Words turn into sentences, sentences into paragraphs, and eventually the logical structure of a story appears. But when does it stop? On the last day of a novel class I’ve been teaching a student asked, “How do we know we’ve reached the end?”

I thought about this—no one in the class had reached an end, but how did I know that? The simple, flippant answer is, it’s over when everyone is dead. But that’s not very satisfying. All the characters in the students’ novels-in-progress were still on the brink of trouble. There was no resolution to the main problem. I thought about my own novel-in-progress, which now has an end. I know it is the end. How? The protagonist has survived a long, hard journey and she is not dead. She’s alive. She’s okay. For now.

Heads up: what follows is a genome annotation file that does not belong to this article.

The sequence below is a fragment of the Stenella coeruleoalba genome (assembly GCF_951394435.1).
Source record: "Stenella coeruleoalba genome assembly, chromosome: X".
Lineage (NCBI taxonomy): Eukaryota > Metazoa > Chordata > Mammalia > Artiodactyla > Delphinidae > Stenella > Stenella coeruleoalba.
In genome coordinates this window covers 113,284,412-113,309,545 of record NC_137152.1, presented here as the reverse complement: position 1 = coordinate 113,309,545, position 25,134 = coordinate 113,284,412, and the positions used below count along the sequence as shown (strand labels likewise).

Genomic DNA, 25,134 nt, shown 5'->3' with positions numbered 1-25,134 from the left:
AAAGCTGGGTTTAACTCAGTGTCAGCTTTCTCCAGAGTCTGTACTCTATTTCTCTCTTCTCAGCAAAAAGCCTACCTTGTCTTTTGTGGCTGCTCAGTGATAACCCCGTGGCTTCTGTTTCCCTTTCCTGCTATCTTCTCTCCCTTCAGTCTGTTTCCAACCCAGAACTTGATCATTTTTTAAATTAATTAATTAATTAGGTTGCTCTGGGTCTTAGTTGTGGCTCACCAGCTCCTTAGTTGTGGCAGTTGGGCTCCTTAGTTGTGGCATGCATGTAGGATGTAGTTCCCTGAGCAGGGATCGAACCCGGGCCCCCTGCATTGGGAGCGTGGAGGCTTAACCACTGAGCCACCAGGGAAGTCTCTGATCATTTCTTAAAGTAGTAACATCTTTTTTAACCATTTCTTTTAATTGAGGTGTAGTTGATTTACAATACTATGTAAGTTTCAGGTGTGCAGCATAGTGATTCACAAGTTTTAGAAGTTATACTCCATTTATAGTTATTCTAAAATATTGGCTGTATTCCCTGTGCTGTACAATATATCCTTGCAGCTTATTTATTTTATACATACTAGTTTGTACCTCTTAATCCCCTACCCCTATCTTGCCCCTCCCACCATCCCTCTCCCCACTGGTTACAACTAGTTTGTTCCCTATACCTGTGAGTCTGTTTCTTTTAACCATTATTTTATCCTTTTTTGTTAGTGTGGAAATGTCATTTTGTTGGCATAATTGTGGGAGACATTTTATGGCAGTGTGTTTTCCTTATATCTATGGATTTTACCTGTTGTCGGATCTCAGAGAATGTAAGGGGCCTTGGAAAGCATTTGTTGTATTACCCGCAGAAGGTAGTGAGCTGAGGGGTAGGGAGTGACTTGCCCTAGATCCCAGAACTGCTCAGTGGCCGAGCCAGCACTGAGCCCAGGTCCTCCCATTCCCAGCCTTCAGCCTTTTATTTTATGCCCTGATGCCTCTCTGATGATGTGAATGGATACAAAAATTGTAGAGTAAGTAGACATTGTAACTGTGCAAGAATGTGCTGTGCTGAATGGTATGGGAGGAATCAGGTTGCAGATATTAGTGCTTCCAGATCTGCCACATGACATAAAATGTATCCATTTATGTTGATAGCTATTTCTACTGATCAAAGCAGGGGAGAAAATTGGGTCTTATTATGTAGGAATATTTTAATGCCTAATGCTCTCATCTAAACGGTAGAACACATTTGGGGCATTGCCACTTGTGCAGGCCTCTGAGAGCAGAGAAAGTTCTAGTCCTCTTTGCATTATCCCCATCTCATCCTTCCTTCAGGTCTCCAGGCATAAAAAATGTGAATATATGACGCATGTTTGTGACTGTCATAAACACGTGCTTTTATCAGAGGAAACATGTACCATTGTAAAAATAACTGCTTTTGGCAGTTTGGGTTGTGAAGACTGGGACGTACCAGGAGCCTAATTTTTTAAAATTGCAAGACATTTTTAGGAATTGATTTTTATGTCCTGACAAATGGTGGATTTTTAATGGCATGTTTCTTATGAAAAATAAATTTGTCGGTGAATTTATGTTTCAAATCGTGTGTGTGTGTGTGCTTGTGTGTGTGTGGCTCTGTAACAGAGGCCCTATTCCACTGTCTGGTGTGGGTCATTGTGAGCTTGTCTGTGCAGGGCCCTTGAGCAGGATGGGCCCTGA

I thought about my current life and the difficulties I’ve been going through the past few months. For a moment I thought things were over (I’ve added melodrama here for effect, things were not anywhere near over—so don’t worry). It was not the end. And even though some of those difficulties are “over” now, there will be more as long as I am alive—that’s life, right? Life is not the same as fiction, right?

A week after class I dined with a wise philosopher friend (always useful to have one). We talked of life, literature, art. I told him how hard things have been, I told him about my novel, I told him about my student’s question. This is what he said: “Everything will be okay in the end. If it’s not okay, it’s not the end.”